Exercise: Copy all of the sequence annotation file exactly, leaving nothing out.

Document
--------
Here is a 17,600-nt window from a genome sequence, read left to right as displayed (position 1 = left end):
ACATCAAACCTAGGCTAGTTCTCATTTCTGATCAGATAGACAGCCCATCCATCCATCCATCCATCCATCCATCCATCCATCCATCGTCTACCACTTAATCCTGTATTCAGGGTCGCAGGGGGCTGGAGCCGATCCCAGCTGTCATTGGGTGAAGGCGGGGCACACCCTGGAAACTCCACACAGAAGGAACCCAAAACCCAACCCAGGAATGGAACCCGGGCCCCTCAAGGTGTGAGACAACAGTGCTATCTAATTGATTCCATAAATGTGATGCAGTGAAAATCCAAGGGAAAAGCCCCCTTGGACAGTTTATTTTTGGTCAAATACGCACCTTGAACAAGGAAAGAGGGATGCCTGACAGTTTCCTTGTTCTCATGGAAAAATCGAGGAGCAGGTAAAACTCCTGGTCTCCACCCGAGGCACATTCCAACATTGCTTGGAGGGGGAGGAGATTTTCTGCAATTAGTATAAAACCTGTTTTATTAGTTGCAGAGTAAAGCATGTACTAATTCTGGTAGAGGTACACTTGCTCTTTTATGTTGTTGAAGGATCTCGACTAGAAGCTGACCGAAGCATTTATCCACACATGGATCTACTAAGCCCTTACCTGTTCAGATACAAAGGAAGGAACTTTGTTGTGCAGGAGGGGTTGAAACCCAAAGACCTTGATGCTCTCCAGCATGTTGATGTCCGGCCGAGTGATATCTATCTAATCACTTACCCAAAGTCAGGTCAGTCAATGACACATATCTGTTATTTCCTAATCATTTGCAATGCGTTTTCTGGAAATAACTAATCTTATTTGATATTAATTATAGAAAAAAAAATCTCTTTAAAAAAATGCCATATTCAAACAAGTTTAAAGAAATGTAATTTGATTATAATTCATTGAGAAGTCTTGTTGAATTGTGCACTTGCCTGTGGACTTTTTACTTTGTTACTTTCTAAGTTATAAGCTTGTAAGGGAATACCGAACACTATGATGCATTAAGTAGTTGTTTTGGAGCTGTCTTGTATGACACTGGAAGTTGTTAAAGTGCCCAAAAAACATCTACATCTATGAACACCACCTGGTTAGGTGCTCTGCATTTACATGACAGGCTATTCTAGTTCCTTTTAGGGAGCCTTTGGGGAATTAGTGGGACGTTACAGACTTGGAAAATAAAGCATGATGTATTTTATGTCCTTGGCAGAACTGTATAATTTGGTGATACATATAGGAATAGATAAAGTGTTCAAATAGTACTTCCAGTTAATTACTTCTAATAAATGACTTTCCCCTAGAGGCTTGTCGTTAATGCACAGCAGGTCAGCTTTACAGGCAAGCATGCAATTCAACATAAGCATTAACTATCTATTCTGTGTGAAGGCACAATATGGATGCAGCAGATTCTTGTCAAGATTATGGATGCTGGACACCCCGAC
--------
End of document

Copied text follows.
Here is a 17,600-nt window from a genome sequence, read left to right as displayed (position 1 = left end):
ACATCAAACCTAGGCTAGTTCTCATTTCTGATCAGATAGACAGCCCATCCATCCATCCATCCATCCATCCATCCATCCATCCATCGTCTACCACTTAATCCTGTATTCAGGGTCGCAGGGGGCTGGAGCCGATCCCAGCTGTCATTGGGTGAAGGCGGGGCACACCCTGGAAACTCCACACAGAAGGAACCCAAAACCCAACCCAGGAATGGAACCCGGGCCCCTCAAGGTGTGAGACAACAGTGCTATCTAATTGATTCCATAAATGTGATGCAGTGAAAATCCAAGGGAAAAGCCCCCTTGGACAGTTTATTTTTGGTCAAATACGCACCTTGAACAAGGAAAGAGGGATGCCTGACAGTTTCCTTGTTCTCATGGAAAAATCGAGGAGCAGGTAAAACTCCTGGTCTCCACCCGAGGCACATTCCAACATTGCTTGGAGGGGGAGGAGATTTTCTGCAATTAGTATAAAACCTGTTTTATTAGTTGCAGAGTAAAGCATGTACTAATTCTGGTAGAGGTACACTTGCTCTTTTATGTTGTTGAAGGATCTCGACTAGAAGCTGACCGAAGCATTTATCCACACATGGATCTACTAAGCCCTTACCTGTTCAGATACAAAGGAAGGAACTTTGTTGTGCAGGAGGGGTTGAAACCCAAAGACCTTGATGCTCTCCAGCATGTTGATGTCCGGCCGAGTGATATCTATCTAATCACTTACCCAAAGTCAGGTCAGTCAATGACACATATCTGTTATTTCCTAATCATTTGCAATGCGTTTTCTGGAAATAACTAATCTTATTTGATATTAATTATAGAAAAAAAAATCTCTTTAAAAAAATGCCATATTCAAACAAGTTTAAAGAAATGTAATTTGATTATAATTCATTGAGAAGTCTTGTTGAATTGTGCACTTGCCTGTGGACTTTTTACTTTGTTACTTTCTAAGTTATAAGCTTGTAAGGGAATACCGAACACTATGATGCATTAAGTAGTTGTTTTGGAGCTGTCTTGTATGACACTGGAAGTTGTTAAAGTGCCCAAAAAACATCTACATCTATGAACACCACCTGGTTAGGTGCTCTGCATTTACATGACAGGCTATTCTAGTTCCTTTTAGGGAGCCTTTGGGGAATTAGTGGGACGTTACAGACTTGGAAAATAAAGCATGATGTATTTTATGTCCTTGGCAGAACTGTATAATTTGGTGATACATATAGGAATAGATAAAGTGTTCAAATAGTACTTCCAGTTAATTACTTCTAATAAATGACTTTCCCCTAGAGGCTTGTCGTTAATGCACAGCAGGTCAGCTTTACAGGCAAGCATGCAATTCAACATAAGCATTAACTATCTATTCTGTGTGAAGGCACAATATGGATGCAGCAGATTCTTGTCAAGATTATGGATGCTGGACACCCCGAC